Adam Robert Dickerson: The name “Fooju” was birthed out of my own clumsiness. I mixed up “feng shui" and "juju," and just blurted it out. Immediately, I wanted the word to stick. The principle of accepting happenstance as creativity is central to my choreographic process: playful clumsiness gets refined into crafted dance. The word became an important reflection of my work.
Before officially beginning Fooju, I had worked closely for several years with my dance partner, Dolo McComb, at Colorado College. The work that we developed together as students there was the embryonic foundation for my future Fooju creations. After we graduated, Dolo moved to Minneapolis and I came to Brooklyn. Separate, yet forever choreographically tied, Dolo and I collaborated on a project we funded with Kickstarter in January 2015. Our long distance relationship fostered a new way of generating work together—through the Internet. By way of YouTube and FaceTime, we created an evening-length work, the first production under the name of Fooju Dance Collaborative. The performers, dancers and a few non-dancers, were a collection of my local friends and acquaintances, and would come to form the basis of the collaborative. We performed in a studio at the Martha Graham school, where several of us had trained, used Christmas lights as lighting, and invited audience members to drink and heckle us during the show and to donate objects to us in lieu of paying for tickets. Since then, Dolo has continued to create work in Minneapolis with with her own collective, //CATHEDRAL\\, while Fooju Dance Collaborative has grown in both size and vision under my direction in New York City.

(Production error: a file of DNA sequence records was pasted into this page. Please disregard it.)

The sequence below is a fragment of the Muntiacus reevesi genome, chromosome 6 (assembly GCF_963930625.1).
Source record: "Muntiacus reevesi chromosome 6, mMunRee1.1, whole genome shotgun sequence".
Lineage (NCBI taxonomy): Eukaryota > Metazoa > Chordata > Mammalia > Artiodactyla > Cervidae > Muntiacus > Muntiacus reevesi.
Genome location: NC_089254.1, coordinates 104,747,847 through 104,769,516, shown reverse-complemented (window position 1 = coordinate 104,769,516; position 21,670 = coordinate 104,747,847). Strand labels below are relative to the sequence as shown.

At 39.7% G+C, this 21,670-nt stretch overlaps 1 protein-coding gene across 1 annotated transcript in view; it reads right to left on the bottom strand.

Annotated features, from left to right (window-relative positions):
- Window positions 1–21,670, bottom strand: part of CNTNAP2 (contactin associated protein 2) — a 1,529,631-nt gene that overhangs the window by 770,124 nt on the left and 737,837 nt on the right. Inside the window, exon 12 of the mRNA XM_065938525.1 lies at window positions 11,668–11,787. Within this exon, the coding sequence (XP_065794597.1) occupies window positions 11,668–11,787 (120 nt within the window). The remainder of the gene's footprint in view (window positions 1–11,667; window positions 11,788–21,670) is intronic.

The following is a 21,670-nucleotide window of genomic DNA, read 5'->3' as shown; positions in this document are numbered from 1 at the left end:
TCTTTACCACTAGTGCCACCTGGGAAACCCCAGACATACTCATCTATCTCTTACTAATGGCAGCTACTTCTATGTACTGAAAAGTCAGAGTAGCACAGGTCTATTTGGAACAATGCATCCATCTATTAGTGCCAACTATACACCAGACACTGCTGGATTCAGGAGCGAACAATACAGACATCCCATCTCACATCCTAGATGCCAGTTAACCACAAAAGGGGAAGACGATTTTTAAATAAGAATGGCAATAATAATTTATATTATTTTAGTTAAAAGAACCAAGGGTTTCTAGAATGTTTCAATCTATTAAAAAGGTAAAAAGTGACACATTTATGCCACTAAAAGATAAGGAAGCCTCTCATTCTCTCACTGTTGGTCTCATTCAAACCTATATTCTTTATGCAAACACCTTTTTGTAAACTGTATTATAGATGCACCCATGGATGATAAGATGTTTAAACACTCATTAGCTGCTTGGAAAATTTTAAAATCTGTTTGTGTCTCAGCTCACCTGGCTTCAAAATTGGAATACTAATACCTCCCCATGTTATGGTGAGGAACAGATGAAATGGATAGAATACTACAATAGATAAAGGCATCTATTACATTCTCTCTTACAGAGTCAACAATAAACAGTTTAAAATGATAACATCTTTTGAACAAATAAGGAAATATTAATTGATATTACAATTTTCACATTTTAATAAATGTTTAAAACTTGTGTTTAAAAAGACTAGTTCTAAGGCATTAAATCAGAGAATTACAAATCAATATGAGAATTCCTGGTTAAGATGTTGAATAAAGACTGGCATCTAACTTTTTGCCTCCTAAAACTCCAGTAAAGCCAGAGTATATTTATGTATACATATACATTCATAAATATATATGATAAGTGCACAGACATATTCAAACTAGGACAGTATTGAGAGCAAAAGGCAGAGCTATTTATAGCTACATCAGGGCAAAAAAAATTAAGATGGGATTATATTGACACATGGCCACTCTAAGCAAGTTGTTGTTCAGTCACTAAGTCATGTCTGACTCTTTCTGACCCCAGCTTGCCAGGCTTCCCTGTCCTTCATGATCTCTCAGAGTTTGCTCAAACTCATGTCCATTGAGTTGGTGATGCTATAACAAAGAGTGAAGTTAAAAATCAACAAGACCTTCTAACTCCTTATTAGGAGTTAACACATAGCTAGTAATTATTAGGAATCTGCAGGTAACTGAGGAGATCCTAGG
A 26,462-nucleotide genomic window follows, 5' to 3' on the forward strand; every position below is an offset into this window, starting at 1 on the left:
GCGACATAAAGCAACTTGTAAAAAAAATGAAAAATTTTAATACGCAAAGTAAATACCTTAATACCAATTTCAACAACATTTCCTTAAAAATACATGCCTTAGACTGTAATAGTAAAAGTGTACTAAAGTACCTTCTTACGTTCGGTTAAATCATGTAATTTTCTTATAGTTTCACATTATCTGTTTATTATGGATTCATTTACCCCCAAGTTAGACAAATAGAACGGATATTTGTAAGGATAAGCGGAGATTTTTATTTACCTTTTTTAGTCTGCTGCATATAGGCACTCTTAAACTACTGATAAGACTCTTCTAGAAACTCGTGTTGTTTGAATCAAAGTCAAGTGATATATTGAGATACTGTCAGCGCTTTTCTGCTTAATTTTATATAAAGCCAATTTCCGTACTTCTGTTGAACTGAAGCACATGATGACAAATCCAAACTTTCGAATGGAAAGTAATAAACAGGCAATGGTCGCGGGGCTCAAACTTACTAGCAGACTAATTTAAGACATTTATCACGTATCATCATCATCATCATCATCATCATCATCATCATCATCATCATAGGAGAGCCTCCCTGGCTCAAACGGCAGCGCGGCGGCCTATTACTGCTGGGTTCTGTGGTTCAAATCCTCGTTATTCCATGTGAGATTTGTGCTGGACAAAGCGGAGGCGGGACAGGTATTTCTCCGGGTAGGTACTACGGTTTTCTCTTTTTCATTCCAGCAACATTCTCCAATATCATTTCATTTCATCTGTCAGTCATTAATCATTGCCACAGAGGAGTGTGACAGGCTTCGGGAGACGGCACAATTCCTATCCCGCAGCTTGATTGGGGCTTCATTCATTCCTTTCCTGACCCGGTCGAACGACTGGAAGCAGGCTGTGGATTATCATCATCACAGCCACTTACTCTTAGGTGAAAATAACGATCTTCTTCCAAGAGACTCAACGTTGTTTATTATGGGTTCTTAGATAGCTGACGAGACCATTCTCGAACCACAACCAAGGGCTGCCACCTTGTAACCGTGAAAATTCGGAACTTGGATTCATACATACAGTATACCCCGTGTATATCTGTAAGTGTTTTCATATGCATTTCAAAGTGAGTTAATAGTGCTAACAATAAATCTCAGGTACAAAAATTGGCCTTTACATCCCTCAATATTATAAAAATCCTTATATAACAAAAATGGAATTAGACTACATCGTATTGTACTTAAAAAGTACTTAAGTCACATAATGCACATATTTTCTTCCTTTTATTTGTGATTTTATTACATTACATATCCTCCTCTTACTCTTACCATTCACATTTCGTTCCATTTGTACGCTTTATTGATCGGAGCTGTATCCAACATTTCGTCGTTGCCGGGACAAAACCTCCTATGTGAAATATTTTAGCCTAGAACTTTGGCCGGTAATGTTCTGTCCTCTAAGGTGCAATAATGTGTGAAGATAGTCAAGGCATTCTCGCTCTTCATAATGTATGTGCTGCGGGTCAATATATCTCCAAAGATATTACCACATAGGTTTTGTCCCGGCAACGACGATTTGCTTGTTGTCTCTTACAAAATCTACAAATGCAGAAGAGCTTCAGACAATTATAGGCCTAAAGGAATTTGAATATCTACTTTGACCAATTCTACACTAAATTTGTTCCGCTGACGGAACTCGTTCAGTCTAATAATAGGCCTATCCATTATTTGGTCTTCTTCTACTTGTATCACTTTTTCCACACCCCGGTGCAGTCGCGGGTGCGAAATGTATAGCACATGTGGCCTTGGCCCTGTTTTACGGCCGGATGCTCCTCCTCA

Fooju Dance Collaborative is meant to frame the queerer qualities of existence by placing performative dance theatre outside the context of the proscenium; its purpose is to expressively and colorfully highlight the idiosyncrasies of the human experience. Fooju is the manipulation of visceral, incidental, or accidental creative impulses into dance that mimics the unconscious. We want to make the chimerical intimately real.
OW: How and why did the Works in Progresso series get started? What makes your kitchen shows different from typical dance performances, and what’s the point of doing things this way?
AD: Works in Progresso was borne of necessity. Producing a show in a traditional venue in New York City is prohibitively expensive for most choreographers, aside from the famous ones. More often than not, choreographers are losing money to create work, and significant profit is abnormal. So I made up my mind to make as much dance as I could manage without spending any money. The resources that were most readily available to me were my kitchen and my network of talented and willing friends.